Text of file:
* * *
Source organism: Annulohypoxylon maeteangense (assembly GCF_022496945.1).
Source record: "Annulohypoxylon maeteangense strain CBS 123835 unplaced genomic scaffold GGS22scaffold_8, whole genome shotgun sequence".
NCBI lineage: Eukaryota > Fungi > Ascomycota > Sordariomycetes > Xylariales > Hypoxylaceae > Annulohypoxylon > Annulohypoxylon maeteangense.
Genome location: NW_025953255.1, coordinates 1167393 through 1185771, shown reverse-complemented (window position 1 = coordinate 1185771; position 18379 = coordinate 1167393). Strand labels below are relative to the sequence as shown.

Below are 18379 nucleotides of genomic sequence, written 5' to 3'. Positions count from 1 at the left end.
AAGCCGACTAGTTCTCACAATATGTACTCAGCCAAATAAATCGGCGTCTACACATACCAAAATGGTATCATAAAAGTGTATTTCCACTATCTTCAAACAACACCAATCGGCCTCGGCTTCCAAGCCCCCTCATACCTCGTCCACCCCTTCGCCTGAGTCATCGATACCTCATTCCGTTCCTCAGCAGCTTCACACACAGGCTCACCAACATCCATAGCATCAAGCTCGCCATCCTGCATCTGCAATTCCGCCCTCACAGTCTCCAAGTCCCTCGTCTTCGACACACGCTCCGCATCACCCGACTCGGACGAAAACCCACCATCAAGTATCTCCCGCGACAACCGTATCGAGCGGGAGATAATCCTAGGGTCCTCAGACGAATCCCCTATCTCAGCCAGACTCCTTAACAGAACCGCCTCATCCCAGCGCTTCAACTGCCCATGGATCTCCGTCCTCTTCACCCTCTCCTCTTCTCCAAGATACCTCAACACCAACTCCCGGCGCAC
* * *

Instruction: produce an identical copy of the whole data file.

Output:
Source organism: Annulohypoxylon maeteangense (assembly GCF_022496945.1).
Source record: "Annulohypoxylon maeteangense strain CBS 123835 unplaced genomic scaffold GGS22scaffold_8, whole genome shotgun sequence".
NCBI lineage: Eukaryota > Fungi > Ascomycota > Sordariomycetes > Xylariales > Hypoxylaceae > Annulohypoxylon > Annulohypoxylon maeteangense.
Genome location: NW_025953255.1, coordinates 1167393 through 1185771, shown reverse-complemented (window position 1 = coordinate 1185771; position 18379 = coordinate 1167393). Strand labels below are relative to the sequence as shown.

Below are 18379 nucleotides of genomic sequence, written 5' to 3'. Positions count from 1 at the left end.
AAGCCGACTAGTTCTCACAATATGTACTCAGCCAAATAAATCGGCGTCTACACATACCAAAATGGTATCATAAAAGTGTATTTCCACTATCTTCAAACAACACCAATCGGCCTCGGCTTCCAAGCCCCCTCATACCTCGTCCACCCCTTCGCCTGAGTCATCGATACCTCATTCCGTTCCTCAGCAGCTTCACACACAGGCTCACCAACATCCATAGCATCAAGCTCGCCATCCTGCATCTGCAATTCCGCCCTCACAGTCTCCAAGTCCCTCGTCTTCGACACACGCTCCGCATCACCCGACTCGGACGAAAACCCACCATCAAGTATCTCCCGCGACAACCGTATCGAGCGGGAGATAATCCTAGGGTCCTCAGACGAATCCCCTATCTCAGCCAGACTCCTTAACAGAACCGCCTCATCCCAGCGCTTCAACTGCCCATGGATCTCCGTCCTCTTCACCCTCTCCTCTTCTCCAAGATACCTCAACACCAACTCCCGGCGCAC